First Look at Oracle Fusion MDM Hub
“All NDAs are lifted” were the magic words uttered by Steve Miranda from Oracle at the Fusion Inner Circle Event at Oracle OpenWorld on October 15th.
Just to make sure, I asked Steve explicitly during the Q&A section of the program if it was okay under the non-disclosure agreement we had all signed to write about Fusion on my blog, and he said “Yes.”
Hub Designs was invited back in February to help Oracle’s Fusion MDM team with some design review, validation, and testing activities. In return for our assistance, we’ve gotten to see Fusion MDM inside and out, and we can proudly say that we are one of the very few trusted partners who helped Oracle to design and develop the application.
We participated in a lot of conference calls with Haidong Song, Oracle’s Product Strategy Director for Customer MDM, and other members of his team. And we attended a week-long “hands-on validation” event at Oracle headquarters in August, looking specifically at the customer data management aspects of the Fusion MDM hub.
My first impressions of Fusion MDM during that hands-on session were very favorable. I remember thinking to myself, “Oracle could almost start selling this into the MDM hub market right now!”
Of course, Fusion isn’t scheduled to ship until sometime in 2010, and there’s still plenty of work to be done between now and then. But the core functionality needed for master data management was there, and the Oracle Fusion MDM team had a room full of customers and partners banging on it for a week without any significant crashes or issues.
There was plenty to like in Fusion that didn’t relate specifically to master data management – the new and improved user interface, the embedded analytics, the modern, standards-based architecture, the usability research that Oracle has done, the improved business processes, the built-in collaboration capabilities …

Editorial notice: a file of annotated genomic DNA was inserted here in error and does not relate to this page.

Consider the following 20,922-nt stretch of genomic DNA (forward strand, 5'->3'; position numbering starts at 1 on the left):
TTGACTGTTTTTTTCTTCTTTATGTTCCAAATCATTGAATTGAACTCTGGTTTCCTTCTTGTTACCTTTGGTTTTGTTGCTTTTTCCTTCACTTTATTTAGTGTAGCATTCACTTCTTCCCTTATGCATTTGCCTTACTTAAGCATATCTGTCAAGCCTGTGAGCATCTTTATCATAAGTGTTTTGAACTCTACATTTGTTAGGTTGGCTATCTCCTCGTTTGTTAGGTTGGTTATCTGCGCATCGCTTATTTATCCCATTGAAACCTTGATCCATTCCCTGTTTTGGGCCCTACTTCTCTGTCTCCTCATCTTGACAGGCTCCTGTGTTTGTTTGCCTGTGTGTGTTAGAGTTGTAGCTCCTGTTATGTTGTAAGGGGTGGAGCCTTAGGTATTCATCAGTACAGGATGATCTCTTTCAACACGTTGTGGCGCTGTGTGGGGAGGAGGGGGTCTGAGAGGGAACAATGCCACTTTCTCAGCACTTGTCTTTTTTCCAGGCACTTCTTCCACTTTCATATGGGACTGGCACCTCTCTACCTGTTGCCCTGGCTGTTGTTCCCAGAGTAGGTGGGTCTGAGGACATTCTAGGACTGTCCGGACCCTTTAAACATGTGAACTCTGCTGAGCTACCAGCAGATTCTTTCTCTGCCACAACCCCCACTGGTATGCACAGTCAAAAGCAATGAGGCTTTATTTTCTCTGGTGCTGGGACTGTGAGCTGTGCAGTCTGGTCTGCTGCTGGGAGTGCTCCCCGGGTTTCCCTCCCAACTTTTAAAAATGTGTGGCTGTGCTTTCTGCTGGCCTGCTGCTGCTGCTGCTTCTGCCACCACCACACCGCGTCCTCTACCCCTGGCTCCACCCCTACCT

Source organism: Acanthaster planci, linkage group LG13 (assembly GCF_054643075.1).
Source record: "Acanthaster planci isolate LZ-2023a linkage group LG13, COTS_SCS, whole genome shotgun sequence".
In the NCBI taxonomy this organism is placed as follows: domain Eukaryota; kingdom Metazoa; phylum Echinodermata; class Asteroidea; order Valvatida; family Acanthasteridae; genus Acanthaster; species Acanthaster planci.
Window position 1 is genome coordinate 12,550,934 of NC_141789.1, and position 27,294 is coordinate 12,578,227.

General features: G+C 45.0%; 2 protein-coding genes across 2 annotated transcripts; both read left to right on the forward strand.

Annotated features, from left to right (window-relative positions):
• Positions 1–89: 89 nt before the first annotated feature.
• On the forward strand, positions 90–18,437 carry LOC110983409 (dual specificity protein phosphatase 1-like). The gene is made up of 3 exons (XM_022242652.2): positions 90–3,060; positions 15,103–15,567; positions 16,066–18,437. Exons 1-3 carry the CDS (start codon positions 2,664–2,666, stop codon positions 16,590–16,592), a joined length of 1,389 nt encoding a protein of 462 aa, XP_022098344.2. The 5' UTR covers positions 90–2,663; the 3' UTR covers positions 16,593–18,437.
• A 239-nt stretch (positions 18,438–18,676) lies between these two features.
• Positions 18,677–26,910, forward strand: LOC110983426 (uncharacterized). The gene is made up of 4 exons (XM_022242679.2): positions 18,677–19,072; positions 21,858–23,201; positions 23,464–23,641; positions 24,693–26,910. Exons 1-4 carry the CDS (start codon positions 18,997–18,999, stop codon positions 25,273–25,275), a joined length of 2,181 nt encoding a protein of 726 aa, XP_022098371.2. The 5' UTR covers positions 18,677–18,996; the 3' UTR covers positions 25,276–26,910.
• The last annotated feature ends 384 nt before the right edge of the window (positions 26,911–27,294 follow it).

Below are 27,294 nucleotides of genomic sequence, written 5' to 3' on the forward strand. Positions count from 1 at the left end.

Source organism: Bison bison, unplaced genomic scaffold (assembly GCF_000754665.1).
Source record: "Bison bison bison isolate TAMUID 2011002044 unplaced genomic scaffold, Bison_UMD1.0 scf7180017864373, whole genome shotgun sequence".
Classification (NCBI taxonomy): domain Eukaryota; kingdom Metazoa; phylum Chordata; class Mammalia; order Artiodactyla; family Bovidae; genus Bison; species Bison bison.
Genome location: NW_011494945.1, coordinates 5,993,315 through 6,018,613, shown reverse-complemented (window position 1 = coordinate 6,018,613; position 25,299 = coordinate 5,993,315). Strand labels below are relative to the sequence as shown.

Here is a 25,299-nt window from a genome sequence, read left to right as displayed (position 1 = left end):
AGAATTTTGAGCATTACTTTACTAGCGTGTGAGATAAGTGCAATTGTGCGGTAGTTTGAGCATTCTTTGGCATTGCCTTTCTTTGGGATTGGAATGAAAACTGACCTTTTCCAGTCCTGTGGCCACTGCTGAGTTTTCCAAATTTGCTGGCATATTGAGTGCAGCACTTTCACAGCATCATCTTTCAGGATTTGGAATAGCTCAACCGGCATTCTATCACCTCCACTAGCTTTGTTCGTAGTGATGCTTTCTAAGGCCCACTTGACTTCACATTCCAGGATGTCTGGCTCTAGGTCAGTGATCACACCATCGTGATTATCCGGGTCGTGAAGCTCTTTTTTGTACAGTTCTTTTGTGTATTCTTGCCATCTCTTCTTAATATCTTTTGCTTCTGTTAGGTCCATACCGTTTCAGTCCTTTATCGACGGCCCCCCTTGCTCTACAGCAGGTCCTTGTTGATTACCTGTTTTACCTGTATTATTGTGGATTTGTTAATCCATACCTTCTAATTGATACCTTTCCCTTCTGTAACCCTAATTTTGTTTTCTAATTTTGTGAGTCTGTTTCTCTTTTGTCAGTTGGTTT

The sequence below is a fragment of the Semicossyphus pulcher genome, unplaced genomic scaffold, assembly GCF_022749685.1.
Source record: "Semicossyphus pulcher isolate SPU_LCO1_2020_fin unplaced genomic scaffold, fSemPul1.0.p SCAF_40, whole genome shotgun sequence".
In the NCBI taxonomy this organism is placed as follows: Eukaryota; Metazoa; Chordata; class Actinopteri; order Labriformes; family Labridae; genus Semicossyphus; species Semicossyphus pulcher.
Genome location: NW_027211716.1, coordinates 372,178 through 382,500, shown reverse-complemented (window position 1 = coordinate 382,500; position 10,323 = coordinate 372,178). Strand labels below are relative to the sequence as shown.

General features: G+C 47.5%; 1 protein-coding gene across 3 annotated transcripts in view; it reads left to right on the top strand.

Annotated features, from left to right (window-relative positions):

But the fundamentals of MDM were strong as well. Haidong and his team demonstrated how to import and consolidate customer data from outside sources, and we did our first hands-on lab session bringing in a small customer data load from a desktop file, such as a list of trade show leads.
We also tested a larger volume of customer data being brought into Fusion MDM through the Bulk Import process.
We did another exercise simulating how a typical customer data steward would identify potential duplicate customers, and then resolve those duplicates by merging the duplicate parties.
We also got a good look at the Informatica components that Oracle is bundling into Fusion on an OEM basis: the former Identity Systems matching engine and the former Address Doctor address cleansing tool. Previous Oracle MDM products like Customer Data Hub have had loose integration with Trillium and Firstlogic for address cleansing, but it’s refreshing to see Oracle investing in deep integration with industry leading solutions.
I think there are going to be a lot of Oracle customers who will move to Fusion MDM as the first wave of their overall migration to Fusion, who will see Fusion MDM as a good way to get some early experience with the Fusion applications family, before committing their mission critical Enterprise Resource Planning (ERP) applications to the Fusion platform.
And in 2010 and beyond, I think will be a lot of potential customers who evaluate Fusion MDM positively on its own merits against competitive MDM hubs. Oracle brings a robust data model, open architecture, and a next-generation approach to master data management, with state-of-the-art matching, data quality, middleware, and business process management.
Please let me know by commenting here what your thoughts and expectations are for Oracle’s Fusion MDM hub.